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Proc Natl Acad Sci U S A. 2013 Apr 23;110(17):6919-24. doi: 10.1073/pnas.1220060110. Epub 2013 Mar 18.

Independent divergence of 13- and 17-y life cycles among three periodical cicada lineages.

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Department of Zoology, Graduate School of Science, Kyoto University, Sakyo, Kyoto 606-8502, Japan.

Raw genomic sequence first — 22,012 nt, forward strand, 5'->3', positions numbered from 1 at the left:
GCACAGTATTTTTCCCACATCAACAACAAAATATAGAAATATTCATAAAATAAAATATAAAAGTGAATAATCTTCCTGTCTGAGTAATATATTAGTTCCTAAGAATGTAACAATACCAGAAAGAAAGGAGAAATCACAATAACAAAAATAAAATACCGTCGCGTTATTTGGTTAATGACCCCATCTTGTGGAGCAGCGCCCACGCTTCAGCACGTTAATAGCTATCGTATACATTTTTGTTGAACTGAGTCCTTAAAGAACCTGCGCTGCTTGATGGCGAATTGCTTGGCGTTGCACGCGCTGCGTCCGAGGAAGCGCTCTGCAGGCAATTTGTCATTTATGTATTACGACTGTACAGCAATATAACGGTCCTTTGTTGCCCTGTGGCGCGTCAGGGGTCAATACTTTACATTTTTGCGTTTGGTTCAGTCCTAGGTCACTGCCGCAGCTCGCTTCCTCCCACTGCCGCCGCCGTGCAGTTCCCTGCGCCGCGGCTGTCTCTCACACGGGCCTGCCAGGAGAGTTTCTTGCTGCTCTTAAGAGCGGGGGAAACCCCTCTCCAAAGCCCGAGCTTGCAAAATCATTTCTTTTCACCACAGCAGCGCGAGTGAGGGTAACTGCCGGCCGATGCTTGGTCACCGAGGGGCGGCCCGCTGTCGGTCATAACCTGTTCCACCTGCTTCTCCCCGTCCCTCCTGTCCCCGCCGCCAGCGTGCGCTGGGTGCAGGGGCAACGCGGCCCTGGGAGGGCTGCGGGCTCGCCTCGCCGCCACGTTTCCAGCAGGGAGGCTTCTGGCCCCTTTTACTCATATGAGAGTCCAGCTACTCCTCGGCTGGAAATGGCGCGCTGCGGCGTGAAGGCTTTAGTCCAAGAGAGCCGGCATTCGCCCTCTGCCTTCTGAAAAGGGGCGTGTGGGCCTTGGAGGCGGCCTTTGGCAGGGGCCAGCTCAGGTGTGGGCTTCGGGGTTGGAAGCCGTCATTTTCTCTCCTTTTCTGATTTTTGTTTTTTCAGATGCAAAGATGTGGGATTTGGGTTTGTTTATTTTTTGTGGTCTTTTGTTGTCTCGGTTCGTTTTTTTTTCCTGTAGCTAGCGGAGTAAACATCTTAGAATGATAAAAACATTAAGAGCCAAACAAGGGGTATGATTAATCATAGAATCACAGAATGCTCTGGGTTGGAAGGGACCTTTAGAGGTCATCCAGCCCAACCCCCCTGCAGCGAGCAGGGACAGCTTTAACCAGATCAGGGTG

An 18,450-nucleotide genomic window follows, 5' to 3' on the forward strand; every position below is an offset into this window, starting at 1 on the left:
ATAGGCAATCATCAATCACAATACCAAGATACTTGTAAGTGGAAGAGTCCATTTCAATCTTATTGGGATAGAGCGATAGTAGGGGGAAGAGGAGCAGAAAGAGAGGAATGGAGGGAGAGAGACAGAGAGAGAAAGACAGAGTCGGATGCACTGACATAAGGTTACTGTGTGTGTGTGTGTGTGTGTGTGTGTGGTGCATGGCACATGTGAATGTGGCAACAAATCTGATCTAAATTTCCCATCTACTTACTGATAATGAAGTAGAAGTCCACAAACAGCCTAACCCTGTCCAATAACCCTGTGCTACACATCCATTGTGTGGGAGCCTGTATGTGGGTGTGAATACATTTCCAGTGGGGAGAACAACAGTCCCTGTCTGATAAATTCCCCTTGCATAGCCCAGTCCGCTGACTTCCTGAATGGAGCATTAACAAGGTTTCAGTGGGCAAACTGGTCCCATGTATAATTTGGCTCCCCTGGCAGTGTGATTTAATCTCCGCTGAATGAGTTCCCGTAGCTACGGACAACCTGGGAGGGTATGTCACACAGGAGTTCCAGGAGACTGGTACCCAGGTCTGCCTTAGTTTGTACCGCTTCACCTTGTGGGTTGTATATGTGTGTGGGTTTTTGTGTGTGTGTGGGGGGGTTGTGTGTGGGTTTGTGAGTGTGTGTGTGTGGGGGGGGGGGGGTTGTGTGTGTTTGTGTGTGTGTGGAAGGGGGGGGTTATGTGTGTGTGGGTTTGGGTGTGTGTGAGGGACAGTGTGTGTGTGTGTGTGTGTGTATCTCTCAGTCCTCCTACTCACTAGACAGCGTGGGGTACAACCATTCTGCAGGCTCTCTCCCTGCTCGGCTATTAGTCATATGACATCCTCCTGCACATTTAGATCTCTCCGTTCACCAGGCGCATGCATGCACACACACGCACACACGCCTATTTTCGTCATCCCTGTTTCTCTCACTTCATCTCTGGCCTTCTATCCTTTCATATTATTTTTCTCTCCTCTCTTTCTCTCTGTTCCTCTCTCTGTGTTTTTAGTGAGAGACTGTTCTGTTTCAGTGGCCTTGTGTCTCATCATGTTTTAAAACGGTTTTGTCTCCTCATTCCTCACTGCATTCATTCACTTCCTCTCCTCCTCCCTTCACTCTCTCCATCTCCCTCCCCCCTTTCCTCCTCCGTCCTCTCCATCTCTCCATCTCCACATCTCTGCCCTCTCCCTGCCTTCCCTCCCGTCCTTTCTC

The evolution of 13- and 17-y periodical cicadas (Magicicada) is enigmatic because at any given location, up to three distinct species groups (Decim, Cassini, Decula) with synchronized life cycles are involved. Each species group is divided into one 13- and one 17-y species with the exception of the Decim group, which contains two 13-y species-13-y species are Magicicada tredecim, Magicicada neotredecim, Magicicada tredecassini, and Magicicada tredecula; and 17-y species are Magicicada septendecim, Magicicada cassini, and Magicicada septendecula. Here we show that the divergence leading to the present 13- and 17-y populations differs considerably among the species groups despite the fact that each group exhibits strikingly similar phylogeographic patterning. The earliest divergence of extant lineages occurred ∼4 Mya with one branch forming the Decim species group and the other subsequently splitting 2.5 Mya to form the Cassini and Decula species groups. The earliest split of extant lineages into 13- and 17-y life cycles occurred in the Decim lineage 0.5 Mya. All three species groups experienced at least one episode of life cycle divergence since the last glacial maximum. We hypothesize that despite independent origins, the three species groups achieved their current overlapping distributions because life-cycle synchronization of invading congeners to a dominant resident population enabled escape from predation and population persistence. The repeated life-cycle divergences supported by our data suggest the presence of a common genetic basis for the two life cycles in the three species groups.

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